Every few years Laurie and I go to Ashland, Oregon with Julie, a college friend to enjoy a few plays at the Shakespeare festival. We often tie in a short rafting trip and other excursions in the southern Oregon countryside. In the early years of this tradition we traveled with Julie’s parents.
When Julie’s mother came down with Alzheimer’s and was no longer able to travel, her father still made the trip down with us, and sometimes went on his own.
One day Laurie asked me, “If I got sick or died, would you still go to the Shakespeare festival?”
I responded without hesitation: “No.”
“You don’t enjoy it?”
“Yes, I do enjoy it, but a big part of it is spending time with you. If you were gone I’d probably go hiking or visit some interesting city.”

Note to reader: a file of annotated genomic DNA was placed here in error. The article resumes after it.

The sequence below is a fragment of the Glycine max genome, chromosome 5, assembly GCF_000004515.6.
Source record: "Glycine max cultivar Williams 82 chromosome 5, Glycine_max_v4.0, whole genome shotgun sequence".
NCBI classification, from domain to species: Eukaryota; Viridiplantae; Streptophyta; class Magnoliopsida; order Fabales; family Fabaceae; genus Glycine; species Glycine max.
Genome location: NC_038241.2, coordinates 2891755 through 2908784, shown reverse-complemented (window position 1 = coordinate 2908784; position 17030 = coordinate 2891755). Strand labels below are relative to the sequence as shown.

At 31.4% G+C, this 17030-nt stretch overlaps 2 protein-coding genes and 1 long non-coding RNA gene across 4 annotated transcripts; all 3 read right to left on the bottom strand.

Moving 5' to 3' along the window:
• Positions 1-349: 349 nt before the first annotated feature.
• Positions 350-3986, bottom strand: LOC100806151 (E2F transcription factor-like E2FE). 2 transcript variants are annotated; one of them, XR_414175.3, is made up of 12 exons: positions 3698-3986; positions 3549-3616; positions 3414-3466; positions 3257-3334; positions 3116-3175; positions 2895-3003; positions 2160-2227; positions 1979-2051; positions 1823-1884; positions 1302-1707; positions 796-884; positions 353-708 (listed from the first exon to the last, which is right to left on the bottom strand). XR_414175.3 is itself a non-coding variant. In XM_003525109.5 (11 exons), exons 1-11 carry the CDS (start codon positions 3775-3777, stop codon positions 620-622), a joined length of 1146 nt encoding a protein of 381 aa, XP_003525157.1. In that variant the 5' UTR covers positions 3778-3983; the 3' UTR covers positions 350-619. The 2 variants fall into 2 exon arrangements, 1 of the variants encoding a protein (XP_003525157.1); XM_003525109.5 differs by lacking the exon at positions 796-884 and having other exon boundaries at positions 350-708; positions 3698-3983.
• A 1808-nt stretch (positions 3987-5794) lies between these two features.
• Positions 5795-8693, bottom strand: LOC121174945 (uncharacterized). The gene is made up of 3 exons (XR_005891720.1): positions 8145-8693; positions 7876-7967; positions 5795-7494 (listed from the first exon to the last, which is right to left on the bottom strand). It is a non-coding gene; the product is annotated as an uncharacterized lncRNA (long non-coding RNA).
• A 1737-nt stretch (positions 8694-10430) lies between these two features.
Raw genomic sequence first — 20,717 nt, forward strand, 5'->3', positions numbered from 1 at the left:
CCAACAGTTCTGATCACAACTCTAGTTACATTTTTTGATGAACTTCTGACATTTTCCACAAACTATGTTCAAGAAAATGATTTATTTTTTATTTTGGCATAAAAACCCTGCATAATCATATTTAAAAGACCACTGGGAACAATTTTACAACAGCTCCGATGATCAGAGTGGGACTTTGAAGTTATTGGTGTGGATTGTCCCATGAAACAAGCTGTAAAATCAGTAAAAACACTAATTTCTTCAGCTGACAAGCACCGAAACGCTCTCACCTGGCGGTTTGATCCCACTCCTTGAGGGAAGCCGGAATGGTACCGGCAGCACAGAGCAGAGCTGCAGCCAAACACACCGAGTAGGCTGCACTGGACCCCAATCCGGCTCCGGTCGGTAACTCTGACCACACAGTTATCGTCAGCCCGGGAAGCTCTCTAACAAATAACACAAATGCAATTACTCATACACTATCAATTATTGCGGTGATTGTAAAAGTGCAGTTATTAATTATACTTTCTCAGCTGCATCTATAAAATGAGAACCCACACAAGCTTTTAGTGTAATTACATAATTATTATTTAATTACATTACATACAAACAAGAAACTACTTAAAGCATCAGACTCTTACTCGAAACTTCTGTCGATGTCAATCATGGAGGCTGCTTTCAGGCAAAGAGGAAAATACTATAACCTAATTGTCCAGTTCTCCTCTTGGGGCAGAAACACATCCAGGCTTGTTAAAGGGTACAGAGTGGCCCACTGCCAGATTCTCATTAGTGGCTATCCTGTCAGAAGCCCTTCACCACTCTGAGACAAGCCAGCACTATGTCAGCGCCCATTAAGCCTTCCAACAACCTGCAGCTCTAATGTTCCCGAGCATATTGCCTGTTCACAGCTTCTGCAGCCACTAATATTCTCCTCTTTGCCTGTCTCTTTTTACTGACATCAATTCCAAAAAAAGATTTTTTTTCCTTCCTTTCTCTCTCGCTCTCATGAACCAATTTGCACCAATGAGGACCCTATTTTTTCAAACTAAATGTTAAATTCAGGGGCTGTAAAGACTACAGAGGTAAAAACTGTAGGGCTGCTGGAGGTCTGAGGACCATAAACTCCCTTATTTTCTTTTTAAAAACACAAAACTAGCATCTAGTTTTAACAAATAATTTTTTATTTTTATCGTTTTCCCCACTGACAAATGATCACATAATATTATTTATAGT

She was disturbed by my response. “I feel terrible that you’re coming just because of me.”
“That’s not it. I enjoy it and know you like it. But if I was on my own there are other things I’d rather do.”
She barely paused before responding, “I understand perfectly.”
It’s really not so much of a sacrifice. But there are things we do because we know that it gives the other pleasure and we treasure the time we spend together.